The shirt I got back in 2010 at Comic Con NY. It was at a booth called “Seibei”. They were super nice. After I became the meme I sent them an email about it. They thanked me and I told them that I ordered another shirt from them.  They said they were going to throw in some more for me. It was amazing because I ordered two shirt but when the package came they gave me three more shirts two of them were different color versions of the “I’m Fat, Let’s Party” shirt. One in black with yellow letters and one in sky blue with yellow letters too. Another note about Seibei is that when I went to Magfest 2015 I got to meet the creator of the shirt there. He was working his friend’s booth there and I haven’t officially met him before so it was great. Once he saw me he told some customer “I’m sorry but I need to hug this man really quick.” He is an amazing man, his name is David by the way. In short, I have three different colors of the shirt.

3.  Who first memed this?  Tell me about the moment you realized it went viral.

So going back to the Photographer “ATOTHE” he posted the original photo on his Facebook page. Then someone who I still don’t know posted it to “reddit” and it blew up from there. It’s funny I never heard of reddit before that. I saw the post after 14 hours of it being posted and it already had over 400,000  reblogs and likes. It was weird because in the comments some people knew who I was, telling them I lived in NJ and that I went to high school. Some said that I quote “omgz he snapchats me everyday”. The worst part of it though was the comments about body confidence saying that I have a mental problem about my body. Then there were other people arguing about it. It was pretty nuts. Also in the comments were people who started to photoshop me into a ton of different memes.  Basically the reason it became a big deal was because it made the front page of reddit and apparently posts only get the front page when it’s discussed and reblogged a ton.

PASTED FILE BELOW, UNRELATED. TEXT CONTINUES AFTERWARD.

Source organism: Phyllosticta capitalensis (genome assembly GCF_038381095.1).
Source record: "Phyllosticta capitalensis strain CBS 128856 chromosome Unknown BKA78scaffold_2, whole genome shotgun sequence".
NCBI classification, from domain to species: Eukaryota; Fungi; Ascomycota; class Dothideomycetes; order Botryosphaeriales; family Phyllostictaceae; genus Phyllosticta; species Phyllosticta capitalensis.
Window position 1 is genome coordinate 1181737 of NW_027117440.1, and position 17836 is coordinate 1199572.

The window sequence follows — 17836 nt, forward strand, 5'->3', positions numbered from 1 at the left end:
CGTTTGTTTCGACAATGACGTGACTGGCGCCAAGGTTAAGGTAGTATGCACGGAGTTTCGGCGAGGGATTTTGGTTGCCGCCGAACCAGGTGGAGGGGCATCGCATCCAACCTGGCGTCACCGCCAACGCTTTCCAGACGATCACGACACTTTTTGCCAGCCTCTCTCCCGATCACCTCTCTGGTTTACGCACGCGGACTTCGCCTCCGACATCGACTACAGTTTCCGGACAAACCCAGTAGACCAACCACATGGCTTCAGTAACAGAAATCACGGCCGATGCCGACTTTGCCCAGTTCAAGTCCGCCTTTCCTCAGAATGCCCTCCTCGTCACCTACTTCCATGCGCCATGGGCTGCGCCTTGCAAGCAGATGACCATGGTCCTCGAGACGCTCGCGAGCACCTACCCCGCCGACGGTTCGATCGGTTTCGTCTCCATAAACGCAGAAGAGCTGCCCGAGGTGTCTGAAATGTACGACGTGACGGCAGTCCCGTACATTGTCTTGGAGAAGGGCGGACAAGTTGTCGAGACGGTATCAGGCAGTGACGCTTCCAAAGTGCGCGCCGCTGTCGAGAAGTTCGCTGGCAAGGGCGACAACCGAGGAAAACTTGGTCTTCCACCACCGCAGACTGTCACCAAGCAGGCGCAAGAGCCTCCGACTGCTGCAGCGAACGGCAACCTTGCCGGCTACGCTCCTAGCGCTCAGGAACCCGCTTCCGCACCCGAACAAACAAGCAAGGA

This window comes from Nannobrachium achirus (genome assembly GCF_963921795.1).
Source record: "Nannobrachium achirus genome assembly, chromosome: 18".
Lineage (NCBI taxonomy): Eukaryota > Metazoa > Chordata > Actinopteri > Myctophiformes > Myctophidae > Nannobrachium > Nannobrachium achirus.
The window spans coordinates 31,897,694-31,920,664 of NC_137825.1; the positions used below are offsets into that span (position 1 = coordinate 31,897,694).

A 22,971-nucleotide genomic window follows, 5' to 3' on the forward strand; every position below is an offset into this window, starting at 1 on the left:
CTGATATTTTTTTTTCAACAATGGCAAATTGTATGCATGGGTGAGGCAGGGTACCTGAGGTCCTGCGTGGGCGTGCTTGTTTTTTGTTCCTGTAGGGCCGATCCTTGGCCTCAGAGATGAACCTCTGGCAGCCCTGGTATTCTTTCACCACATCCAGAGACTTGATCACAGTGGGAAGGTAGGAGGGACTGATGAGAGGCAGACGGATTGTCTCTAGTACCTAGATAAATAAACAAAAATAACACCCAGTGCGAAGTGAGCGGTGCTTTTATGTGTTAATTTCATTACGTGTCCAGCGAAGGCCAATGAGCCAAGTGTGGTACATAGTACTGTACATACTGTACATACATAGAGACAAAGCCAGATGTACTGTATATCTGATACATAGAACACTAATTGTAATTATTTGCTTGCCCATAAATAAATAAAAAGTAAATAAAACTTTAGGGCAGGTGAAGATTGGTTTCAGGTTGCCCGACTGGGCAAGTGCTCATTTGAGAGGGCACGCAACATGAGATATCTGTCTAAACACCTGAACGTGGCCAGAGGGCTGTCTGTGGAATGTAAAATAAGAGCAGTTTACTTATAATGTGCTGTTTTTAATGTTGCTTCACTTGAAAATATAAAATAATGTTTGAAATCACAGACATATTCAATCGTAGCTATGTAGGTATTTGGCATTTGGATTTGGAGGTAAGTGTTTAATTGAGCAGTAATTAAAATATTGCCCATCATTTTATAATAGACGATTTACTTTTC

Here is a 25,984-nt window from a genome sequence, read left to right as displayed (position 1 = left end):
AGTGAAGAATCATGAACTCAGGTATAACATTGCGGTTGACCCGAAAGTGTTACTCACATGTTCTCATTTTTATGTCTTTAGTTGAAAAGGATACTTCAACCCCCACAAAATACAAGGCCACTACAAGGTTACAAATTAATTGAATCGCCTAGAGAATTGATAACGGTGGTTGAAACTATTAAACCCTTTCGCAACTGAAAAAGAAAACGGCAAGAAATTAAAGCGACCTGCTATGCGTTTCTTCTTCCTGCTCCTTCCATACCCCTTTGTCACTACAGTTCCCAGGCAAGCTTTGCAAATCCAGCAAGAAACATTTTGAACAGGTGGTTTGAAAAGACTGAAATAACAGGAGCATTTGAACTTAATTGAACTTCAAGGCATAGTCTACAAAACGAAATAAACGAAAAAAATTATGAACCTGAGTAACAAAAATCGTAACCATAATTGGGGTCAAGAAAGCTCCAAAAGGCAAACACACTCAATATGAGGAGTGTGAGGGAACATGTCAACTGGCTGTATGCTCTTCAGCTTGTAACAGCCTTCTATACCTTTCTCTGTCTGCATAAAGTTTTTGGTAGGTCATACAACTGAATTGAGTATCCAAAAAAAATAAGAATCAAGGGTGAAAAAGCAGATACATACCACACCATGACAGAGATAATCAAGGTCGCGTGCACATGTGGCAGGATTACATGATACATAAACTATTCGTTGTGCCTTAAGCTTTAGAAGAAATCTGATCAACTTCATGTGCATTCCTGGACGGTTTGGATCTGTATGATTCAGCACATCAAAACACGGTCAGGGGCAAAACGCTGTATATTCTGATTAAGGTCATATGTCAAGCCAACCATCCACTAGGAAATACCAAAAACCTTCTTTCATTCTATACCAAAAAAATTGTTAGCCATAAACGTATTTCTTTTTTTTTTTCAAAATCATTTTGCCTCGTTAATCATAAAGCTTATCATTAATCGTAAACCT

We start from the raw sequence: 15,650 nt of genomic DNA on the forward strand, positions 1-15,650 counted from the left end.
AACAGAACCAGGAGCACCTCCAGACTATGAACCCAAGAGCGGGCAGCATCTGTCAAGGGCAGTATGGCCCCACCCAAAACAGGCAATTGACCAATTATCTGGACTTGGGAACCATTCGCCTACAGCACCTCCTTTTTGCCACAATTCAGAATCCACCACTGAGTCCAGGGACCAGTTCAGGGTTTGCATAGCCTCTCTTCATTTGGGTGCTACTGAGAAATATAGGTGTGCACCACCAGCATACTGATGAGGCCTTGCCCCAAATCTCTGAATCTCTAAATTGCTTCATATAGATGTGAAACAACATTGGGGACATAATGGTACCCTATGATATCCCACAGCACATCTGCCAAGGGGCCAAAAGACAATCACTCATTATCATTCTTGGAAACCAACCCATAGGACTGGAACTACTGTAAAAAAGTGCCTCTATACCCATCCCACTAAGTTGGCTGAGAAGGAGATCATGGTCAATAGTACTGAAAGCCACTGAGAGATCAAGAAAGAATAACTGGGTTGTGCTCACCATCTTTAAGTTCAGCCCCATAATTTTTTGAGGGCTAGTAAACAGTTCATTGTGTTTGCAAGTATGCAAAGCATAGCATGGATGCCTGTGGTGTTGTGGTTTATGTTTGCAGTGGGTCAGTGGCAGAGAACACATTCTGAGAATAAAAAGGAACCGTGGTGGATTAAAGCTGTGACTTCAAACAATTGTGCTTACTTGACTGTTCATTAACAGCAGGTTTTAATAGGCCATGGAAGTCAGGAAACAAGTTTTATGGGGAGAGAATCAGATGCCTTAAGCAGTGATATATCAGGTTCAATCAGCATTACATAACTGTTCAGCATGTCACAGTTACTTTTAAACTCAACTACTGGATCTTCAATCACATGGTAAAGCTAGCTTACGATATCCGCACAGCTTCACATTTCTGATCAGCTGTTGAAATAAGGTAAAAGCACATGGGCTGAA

4.  How old is this meme now?  How often do you see it reappear? 

It’s about 5 or 6 Years old now. It has been reappearing all the time. It’s been on the front page of reddit now about 5 times and when it gets posted the meme evolves, which is cool.